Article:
Direct Cremation – The McDonalds of the funeral industry?
Oct 10, 2014
Direct Cremation; sounds nice doesn’t it? Conjures up thoughts of something being quick; fast paced, instantaneous but surely this can’t be the case when it comes to cremation? Surely a direct cremation can’t be the funeral director’s equivalent of the fast food industry?
Fear not; the world hasn’t gone mad. We’re not at the point of embracing cremation drive-throughs or mobile crematoriums; although the States are starting to introduce funeral homes in shopping malls so watch this space.
No, don’t worry; a direct cremation is far less contentious
Although the term ‘direct cremation’ may not sound a pleasant one, it does offer a cheaper no frills alternative to a traditional service that is starting to appeal to an increasing number of people throughout the UK.
A direct or simple cremation as they are also known is a cremation without the funeral service. The person who has died is transported in a coffin by the funeral director to a crematorium; the body is cremated and then the ashes are returned to the family, if that is what they want. There is no funeral service or cortege; no hearse, no family in attendance; just a simple dignified cremation.
The family can then if they wish hold a separate memorial service or celebration of life ceremony without the presence of the coffin and of course choose to bury, scatter or keep the ashes.
A direct cremation will not appeal to everyone. For some the idea of not having a conventional funeral service with the coffin in situ would be unthinkable. For others, the idea of less fuss and the avoidance of that awful moment when the coffin disappears behind a curtain is a blessing.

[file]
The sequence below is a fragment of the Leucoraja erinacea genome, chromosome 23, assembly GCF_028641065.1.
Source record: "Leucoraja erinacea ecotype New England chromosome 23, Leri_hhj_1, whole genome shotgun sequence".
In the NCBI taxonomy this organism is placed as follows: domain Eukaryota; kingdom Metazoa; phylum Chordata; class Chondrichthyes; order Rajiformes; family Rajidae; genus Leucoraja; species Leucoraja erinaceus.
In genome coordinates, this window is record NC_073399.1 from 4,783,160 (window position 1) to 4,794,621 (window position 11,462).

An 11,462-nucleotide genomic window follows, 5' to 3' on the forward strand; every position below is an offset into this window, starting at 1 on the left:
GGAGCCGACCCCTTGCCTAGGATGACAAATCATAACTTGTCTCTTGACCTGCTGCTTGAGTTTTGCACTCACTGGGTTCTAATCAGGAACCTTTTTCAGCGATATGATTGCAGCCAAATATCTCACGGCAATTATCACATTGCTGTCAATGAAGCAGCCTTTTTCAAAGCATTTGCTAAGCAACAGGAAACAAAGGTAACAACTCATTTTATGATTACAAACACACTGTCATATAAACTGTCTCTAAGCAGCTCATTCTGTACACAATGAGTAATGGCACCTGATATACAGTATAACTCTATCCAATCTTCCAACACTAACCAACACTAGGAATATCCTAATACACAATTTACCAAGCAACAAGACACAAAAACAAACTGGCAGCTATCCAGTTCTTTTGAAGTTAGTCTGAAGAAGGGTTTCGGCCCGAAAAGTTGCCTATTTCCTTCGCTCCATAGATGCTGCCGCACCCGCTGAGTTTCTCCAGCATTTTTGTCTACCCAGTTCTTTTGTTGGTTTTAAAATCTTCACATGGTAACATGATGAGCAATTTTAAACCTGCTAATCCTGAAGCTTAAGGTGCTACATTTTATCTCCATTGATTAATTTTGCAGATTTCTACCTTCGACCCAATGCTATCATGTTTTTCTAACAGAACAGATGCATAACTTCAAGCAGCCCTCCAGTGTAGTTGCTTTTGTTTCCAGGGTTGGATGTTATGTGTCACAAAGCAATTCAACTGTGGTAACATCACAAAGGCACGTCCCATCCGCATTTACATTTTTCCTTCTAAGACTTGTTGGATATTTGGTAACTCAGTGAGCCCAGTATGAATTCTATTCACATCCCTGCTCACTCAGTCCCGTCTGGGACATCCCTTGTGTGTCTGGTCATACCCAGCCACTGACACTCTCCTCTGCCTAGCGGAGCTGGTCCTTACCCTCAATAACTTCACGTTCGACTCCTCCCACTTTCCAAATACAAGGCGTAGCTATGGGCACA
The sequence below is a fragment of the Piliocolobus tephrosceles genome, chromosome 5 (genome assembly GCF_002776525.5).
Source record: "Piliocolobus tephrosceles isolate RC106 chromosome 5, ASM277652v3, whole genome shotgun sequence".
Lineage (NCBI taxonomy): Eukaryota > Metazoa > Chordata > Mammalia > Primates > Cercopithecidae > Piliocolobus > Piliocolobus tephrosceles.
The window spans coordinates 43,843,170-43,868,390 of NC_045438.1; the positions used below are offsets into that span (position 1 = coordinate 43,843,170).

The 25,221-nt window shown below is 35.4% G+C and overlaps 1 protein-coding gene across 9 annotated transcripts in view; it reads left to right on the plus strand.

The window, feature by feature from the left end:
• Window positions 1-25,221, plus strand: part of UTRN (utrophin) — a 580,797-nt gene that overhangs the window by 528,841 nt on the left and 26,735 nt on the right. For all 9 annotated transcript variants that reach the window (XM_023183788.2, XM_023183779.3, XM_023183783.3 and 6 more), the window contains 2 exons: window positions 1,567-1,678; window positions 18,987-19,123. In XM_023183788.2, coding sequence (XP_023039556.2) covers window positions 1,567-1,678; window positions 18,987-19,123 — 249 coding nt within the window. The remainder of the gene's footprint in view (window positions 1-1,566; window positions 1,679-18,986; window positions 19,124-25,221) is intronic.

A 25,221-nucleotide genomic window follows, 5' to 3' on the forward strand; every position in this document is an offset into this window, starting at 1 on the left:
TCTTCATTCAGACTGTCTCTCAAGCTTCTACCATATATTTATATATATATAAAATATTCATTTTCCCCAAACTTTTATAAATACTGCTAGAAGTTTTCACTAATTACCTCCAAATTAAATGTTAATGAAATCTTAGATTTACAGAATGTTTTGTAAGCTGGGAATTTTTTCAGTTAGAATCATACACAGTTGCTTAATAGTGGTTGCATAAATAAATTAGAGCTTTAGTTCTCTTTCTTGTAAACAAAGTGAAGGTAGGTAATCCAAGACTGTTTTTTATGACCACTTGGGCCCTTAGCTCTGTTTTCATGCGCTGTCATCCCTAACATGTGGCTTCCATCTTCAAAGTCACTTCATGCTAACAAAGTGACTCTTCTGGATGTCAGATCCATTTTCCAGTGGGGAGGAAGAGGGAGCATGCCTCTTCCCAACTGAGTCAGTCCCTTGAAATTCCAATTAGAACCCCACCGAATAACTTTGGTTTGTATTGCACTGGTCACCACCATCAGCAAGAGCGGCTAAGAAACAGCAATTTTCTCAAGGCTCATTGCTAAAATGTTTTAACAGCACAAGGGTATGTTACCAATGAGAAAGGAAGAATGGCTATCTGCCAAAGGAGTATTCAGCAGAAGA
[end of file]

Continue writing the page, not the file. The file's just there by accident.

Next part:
If you would prefer a more traditional funeral you can compare more mainstream funeral plans in our prepaid funeral plans section of the site.
Of course there is also the issue of cost. Prices vary but you should expect to pay between £1,000 and £1,500 once everything is factored in, a fraction of the cost of a traditional funeral; not forgetting the fact that some people do not want all the bells and whistles; pomp and ceremony.
I went to a beautiful and touching church service towards the end of last year commemorating the death of a family friend. The service was quite traditional until it came time to leave the church, at which point the person who had died took the trip to the crematorium alone, tearfully waved off in private at the church gates by his family, while we waited in our seats.
I must say when I heard about the family’s plans beforehand, I did think it a bit unusual and if I’m honest, I felt a little uncomfortable about the coffin making the journey to crematorium alone but actually, in reality it was the perfect send off. Our lasting memories are of a very personal tribute and a beautiful service and not a coffin disappearing behind a curtain.
I appreciate this isn’t the same as a direct cremation as we did have the service with the coffin present, but it does make you more open minded about the way we say goodbye to the people we care about and accept that we all have differing views and needs.
If you want to know a bit more about direct cremations, why not take a look at the recently launched new service from Dignity called Simplicity Cremations. This is probably the first national direct cremation service in the UK.